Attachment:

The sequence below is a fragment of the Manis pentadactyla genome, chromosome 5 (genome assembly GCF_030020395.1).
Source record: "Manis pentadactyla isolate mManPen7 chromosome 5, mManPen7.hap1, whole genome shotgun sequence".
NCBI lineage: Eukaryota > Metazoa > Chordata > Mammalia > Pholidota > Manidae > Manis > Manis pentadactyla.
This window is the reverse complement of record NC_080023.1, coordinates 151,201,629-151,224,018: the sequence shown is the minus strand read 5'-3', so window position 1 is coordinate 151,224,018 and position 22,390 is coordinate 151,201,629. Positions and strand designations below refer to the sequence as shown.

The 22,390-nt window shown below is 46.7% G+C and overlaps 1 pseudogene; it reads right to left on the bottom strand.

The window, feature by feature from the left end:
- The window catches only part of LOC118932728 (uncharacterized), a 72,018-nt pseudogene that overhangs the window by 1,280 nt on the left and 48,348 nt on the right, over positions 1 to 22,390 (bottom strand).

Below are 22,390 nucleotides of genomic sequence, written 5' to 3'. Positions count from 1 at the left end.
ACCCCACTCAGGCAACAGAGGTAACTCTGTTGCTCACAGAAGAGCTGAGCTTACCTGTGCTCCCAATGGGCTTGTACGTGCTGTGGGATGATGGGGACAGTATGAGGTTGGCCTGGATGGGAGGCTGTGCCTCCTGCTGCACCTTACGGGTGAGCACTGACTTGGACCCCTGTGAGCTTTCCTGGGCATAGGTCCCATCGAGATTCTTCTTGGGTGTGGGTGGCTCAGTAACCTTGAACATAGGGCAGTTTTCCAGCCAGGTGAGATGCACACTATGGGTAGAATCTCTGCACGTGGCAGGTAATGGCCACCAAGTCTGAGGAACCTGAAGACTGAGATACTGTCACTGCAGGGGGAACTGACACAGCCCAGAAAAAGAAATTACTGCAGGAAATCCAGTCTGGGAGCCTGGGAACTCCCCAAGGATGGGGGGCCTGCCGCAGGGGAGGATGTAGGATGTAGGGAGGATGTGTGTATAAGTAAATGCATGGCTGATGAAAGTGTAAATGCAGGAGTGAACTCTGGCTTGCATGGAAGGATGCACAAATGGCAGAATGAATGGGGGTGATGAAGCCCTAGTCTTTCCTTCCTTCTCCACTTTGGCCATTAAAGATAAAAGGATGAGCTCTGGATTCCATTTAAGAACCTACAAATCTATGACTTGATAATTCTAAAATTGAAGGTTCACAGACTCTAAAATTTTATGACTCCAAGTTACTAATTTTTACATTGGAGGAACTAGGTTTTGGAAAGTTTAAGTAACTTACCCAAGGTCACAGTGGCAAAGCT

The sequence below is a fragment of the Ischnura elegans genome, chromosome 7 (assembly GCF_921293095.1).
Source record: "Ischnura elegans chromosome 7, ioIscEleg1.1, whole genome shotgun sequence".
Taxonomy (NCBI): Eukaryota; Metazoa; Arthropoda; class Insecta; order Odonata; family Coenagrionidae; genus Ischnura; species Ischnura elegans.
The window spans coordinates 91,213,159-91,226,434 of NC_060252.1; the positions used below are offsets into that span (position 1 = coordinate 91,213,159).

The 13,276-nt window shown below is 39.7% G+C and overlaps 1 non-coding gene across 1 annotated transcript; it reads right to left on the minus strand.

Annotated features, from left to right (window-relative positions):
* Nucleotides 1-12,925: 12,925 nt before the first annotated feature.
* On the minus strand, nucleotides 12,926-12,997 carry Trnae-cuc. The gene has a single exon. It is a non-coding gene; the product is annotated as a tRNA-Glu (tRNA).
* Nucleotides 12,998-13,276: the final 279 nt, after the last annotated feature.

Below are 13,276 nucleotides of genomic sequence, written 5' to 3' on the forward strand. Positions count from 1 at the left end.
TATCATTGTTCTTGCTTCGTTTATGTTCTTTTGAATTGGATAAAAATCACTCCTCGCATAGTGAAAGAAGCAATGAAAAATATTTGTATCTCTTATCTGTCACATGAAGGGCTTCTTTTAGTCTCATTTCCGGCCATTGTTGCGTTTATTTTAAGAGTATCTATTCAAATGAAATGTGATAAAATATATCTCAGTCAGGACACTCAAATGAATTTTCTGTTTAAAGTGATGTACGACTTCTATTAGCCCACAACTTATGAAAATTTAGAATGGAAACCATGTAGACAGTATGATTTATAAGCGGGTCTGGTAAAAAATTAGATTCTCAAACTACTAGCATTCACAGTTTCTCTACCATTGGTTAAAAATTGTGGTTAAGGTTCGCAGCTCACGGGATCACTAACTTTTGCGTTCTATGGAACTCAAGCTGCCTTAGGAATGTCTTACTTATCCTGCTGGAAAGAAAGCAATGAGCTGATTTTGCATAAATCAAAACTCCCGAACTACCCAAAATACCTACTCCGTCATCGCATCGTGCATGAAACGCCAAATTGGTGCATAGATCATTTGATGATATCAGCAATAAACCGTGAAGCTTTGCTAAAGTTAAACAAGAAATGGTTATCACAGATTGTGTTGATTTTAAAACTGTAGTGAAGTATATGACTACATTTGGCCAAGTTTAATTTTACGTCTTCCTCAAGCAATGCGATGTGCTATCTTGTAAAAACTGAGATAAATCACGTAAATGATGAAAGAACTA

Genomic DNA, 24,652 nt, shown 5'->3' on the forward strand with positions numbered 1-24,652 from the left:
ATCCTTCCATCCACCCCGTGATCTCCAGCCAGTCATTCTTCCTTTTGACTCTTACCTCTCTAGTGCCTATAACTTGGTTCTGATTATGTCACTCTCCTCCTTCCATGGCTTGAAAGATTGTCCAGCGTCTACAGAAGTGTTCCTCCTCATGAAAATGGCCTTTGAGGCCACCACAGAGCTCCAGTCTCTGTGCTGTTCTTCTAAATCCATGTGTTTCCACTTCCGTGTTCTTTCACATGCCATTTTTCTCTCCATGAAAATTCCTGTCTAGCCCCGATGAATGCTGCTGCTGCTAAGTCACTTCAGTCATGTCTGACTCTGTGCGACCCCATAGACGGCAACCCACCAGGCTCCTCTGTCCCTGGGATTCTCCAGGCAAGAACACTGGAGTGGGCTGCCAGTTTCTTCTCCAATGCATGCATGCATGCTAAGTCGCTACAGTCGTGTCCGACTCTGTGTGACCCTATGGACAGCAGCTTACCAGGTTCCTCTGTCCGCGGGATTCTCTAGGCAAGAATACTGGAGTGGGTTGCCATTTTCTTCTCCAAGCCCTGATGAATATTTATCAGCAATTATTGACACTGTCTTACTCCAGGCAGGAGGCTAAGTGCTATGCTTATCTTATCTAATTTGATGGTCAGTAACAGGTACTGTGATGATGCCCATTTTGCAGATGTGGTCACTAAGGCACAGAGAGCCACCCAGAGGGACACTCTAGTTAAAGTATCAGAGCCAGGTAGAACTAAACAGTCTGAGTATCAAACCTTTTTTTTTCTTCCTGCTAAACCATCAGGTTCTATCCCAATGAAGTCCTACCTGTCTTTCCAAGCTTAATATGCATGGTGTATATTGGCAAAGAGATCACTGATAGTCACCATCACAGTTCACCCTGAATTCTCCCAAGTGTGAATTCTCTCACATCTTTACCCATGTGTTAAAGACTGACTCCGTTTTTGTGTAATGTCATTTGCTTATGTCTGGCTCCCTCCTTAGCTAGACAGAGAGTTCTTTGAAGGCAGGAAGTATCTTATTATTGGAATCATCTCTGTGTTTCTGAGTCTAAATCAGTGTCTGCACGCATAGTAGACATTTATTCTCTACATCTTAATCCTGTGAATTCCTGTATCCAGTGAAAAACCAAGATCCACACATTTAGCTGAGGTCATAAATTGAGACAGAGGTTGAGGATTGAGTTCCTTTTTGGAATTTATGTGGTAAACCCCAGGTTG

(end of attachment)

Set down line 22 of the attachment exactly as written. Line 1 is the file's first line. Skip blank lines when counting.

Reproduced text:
ATCCTTCCATCCACCCCGTGATCTCCAGCCAGTCATTCTTCCTTTTGACTCTTACCTCTCTAGTGCCTATAACTTGGTTCTGATTATGTCACTCTCCTCCTTCCATGGCTTGAAAGATTGTCCAGCGTCTACAGAAGTGTTCCTCCTCATGAAAATGGCCTTTGAGGCCACCACAGAGCTCCAGTCTCTGTGCTGTTCTTCTAAATCCATGTGTTTCCACTTCCGTGTTCTTTCACATGCCATTTTTCTCTCCATGAAAATTCCTGTCTAGCCCCGATGAATGCTGCTGCTGCTAAGTCACTTCAGTCATGTCTGACTCTGTGCGACCCCATAGACGGCAACCCACCAGGCTCCTCTGTCCCTGGGATTCTCCAGGCAAGAACACTGGAGTGGGCTGCCAGTTTCTTCTCCAATGCATGCATGCATGCTAAGTCGCTACAGTCGTGTCCGACTCTGTGTGACCCTATGGACAGCAGCTTACCAGGTTCCTCTGTCCGCGGGATTCTCTAGGCAAGAATACTGGAGTGGGTTGCCATTTTCTTCTCCAAGCCCTGATGAATATTTATCAGCAATTATTGACACTGTCTTACTCCAGGCAGGAGGCTAAGTGCTATGCTTATCTTATCTAATTTGATGGTCAGTAACAGGTACTGTGATGATGCCCATTTTGCAGATGTGGTCACTAAGGCACAGAGAGCCACCCAGAGGGACACTCTAGTTAAAGTATCAGAGCCAGGTAGAACTAAACAGTCTGAGTATCAAACCTTTTTTTTTCTTCCTGCTAAACCATCAGGTTCTATCCCAATGAAGTCCTACCTGTCTTTCCAAGCTTAATATGCATGGTGTATATTGGCAAAGAGATCACTGATAGTCACCATCACAGTTCACCCTGAATTCTCCCAAGTGTGAATTCTCTCACATCTTTACCCATGTGTTAAAGACTGACTCCGTTTTTGTGTAATGTCATTTGCTTATGTCTGGCTCCCTCCTTAGCTAGACAGAGAGTTCTTTGAAGGCAGGAAGTATCTTATTATTGGAATCATCTCTGTGTTTCTGAGTCTAAATCAGTGTCTGCACGCATAGTAGACATTTATTCTCTACATCTTAATCCTGTGAATTCCTGTATCCAGTGAAAAACCAAGATCCACACATTTAGCTGAGGTCATAAATTGAGACAGAGGTTGAGGATTGAGTTCCTTTTTGGAATTTATGTGGTAAACCCCAGGTTG